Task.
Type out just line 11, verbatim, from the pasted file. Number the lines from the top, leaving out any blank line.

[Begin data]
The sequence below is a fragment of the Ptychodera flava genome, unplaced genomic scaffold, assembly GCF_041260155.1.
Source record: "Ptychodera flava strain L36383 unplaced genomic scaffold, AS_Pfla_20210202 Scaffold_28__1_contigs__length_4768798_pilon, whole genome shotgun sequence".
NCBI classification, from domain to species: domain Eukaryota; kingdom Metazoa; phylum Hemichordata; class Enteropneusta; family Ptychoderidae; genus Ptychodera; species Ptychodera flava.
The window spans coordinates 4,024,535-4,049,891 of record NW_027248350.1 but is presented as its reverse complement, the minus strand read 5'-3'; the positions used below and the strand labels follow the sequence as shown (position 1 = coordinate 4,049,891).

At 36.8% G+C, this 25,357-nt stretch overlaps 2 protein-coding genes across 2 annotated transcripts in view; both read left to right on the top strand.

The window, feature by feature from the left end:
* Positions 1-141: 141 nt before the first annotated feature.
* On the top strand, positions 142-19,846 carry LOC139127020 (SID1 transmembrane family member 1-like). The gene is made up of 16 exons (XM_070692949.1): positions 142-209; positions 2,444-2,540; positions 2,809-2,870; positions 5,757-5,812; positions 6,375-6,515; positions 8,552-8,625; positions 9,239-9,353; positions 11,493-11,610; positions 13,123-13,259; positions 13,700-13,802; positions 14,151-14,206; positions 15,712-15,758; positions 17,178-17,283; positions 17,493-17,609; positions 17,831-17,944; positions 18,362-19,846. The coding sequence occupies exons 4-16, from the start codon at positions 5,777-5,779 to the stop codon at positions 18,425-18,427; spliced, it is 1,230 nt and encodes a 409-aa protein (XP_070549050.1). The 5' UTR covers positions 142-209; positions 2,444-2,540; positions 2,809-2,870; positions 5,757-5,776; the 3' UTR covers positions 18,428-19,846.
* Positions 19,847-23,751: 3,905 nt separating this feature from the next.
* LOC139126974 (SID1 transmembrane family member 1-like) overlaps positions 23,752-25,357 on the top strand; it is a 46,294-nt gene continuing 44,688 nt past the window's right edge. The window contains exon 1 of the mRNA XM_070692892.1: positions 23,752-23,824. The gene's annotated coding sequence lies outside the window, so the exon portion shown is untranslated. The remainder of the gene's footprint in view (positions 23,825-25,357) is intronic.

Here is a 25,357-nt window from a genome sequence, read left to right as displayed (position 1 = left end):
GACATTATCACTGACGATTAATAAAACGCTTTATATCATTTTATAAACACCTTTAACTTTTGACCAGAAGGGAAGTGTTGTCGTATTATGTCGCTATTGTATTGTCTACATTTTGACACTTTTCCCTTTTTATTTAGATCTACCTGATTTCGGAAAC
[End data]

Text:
Here is a 25,357-nt window from a genome sequence, read left to right as displayed (position 1 = left end):